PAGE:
Clement Attlee

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Manchester University Press, 1995 - Great Britain - 257 pages
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As Deputy Prime Minister during Churchill's wartime coalition and Prime Minister during Labour's creation of the welfare state from 1945 to 1951, Clement Attlee was near to the heart of decision-making during the critical decade of the century. This concise thematic biography explores his life and achievement. Brookshire shows how Attlee, middle-class and Oxford-educated, became a committed socialist while a young social worker in London's East End. He tells the story of Attlee's career from Limehouse to Labour leadership and the premiership during one of the great reforming parliaments. Brookshire explains Attlee's undoctrinaire brand of socialism, which he integrated successfully with British democracy. He comments favourably on decisive leadership offered by Attlee in the years 1945-51, when Labour expanded social services, nationalised sectors of the economy, and developed peacetime economic planning. He also explores Attlee's significant role in external affairs over issues such as Indian independence, Britain's development of an independent nuclear deterrent, Middle East strategy, and Anglo-American ties in the evolving Cold War. The book draws on new archival material and recent scholarly studies.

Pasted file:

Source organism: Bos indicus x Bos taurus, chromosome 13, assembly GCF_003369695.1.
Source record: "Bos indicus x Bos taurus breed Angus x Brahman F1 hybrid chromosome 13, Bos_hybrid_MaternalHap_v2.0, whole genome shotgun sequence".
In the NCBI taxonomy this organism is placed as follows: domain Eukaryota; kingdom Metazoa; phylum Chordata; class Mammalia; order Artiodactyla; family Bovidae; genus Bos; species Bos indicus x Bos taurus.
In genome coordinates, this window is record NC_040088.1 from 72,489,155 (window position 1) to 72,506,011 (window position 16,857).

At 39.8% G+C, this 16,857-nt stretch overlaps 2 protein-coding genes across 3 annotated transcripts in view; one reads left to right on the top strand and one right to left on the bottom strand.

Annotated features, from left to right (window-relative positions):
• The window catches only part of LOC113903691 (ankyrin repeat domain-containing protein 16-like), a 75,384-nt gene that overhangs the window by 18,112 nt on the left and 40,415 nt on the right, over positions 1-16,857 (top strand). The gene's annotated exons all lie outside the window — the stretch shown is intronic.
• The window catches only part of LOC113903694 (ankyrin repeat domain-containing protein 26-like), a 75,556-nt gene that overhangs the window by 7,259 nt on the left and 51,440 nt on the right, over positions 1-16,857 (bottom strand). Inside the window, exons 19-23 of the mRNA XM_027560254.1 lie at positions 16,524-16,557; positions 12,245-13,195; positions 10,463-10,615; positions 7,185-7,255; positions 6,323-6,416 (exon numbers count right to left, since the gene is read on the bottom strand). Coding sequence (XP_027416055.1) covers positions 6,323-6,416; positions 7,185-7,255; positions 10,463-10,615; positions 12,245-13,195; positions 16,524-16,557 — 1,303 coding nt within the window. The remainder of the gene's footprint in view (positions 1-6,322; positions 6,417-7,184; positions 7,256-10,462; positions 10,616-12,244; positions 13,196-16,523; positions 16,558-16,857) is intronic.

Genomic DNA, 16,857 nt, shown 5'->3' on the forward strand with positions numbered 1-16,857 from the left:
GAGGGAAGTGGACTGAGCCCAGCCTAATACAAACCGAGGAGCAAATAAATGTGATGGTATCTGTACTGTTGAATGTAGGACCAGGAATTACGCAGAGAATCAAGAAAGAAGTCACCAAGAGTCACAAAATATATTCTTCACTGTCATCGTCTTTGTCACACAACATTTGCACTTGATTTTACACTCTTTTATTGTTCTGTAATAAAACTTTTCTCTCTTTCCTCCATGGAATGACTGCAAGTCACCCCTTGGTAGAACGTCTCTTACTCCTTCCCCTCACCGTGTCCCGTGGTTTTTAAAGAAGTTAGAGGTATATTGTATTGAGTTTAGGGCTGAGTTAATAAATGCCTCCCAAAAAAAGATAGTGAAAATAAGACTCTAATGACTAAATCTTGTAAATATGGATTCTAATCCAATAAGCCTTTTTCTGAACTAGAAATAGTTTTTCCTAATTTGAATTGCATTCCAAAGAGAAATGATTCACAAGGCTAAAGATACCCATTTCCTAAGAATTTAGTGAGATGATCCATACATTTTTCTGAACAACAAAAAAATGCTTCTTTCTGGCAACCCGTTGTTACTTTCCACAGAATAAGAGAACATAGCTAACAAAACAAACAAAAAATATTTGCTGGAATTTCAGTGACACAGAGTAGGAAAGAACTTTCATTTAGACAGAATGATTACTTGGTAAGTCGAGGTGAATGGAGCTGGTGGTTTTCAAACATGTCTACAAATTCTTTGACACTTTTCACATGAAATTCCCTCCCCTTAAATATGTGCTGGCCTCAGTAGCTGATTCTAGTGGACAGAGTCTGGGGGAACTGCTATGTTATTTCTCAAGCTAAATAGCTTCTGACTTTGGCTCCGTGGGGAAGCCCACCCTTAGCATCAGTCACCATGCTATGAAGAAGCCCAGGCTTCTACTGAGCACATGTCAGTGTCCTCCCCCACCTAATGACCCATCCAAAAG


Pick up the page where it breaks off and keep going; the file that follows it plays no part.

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Social services and the economy social worker
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